Flash of Competence: Nope. Just nope.
Best Scenes: Just a quick note here. I should never, ever, be watching a movie and wonder if I’m in the middle of a car chase.
Our hero, this cop robot, figures out that all the victims have had priors, which helps him determine the killer’s weird “exterminator” motivation or something. I’m not totally sure here, because the every line out of his mouth sounds like a lifelong smoker gargling their final confession to a priest who only speaks Esperanto. The point is, break in the case, right? Well, it took him thirty goddamn victims to figure this out. This is less police work and more thinning the herd.
A couple fight scenes liven up the premises, but since Cohen can’t show the robots in full at any point, it’s mostly just closeups of very delicate boops onto metallic skull faces. It looks like a coffee maker trying to sweetly fist a toaster oven. You know, on their anniversary or something.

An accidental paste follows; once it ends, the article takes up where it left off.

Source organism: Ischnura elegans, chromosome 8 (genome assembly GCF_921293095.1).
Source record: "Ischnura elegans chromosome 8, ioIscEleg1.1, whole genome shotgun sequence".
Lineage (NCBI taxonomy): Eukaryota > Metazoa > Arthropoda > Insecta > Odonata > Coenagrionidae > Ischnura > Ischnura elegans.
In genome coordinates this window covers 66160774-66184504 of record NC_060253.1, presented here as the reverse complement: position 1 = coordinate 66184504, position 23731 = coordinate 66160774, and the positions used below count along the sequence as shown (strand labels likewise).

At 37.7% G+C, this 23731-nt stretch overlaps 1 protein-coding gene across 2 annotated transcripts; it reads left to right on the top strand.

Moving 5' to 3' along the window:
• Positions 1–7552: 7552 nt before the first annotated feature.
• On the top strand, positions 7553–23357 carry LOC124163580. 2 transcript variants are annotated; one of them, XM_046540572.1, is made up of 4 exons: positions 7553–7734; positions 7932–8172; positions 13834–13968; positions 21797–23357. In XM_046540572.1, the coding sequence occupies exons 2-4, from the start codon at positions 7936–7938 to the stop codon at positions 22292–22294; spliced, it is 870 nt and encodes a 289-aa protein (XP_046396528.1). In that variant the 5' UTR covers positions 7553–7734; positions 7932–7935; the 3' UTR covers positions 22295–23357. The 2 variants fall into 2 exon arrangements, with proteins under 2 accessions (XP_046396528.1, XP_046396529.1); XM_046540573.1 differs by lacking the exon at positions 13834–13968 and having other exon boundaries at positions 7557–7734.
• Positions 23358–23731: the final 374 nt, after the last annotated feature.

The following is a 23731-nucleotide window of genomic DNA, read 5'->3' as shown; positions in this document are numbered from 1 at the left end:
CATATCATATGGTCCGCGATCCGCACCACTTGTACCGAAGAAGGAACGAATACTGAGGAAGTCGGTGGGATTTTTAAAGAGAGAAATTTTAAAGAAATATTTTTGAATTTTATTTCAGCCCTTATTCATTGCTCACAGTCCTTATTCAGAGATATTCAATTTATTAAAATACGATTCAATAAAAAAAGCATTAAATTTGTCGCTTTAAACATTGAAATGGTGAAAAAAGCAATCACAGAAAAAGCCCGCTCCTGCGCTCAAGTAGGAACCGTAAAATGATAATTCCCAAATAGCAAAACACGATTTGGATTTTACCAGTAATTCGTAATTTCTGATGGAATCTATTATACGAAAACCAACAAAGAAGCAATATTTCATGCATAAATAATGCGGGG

Transcendent Moment: There is, actually, a third kind of scene that happens in this movie. It still makes very little sense. The exterminator robot has periodic visions of hell, and wouldn’t you know it? He has a little company. When Cohen thought of this character, he was in breathless awe of his own genius. He couldn’t quite believe one man could be so ball-shatteringly incredible to come up with three whole kinds of scenes for a movie. And this character, well, this was gonna blow some minds. This shit was subversive, a real indictment that other filmmakers were afraid to make.
Yeah, you probably already guessed, but I’ll say it. Hell features Devil Hitler. This whole goddamn movie exists entirely in the world posited by the burlesque shows in Flashdance.
Exterminator City should never be watched. Ever. This is why the cylons destroyed us. This is why Johnny Five’s eyes turn red and he starts smoking everything with his military laser. After sitting through all ninety minutes of it, I see where they’re coming from.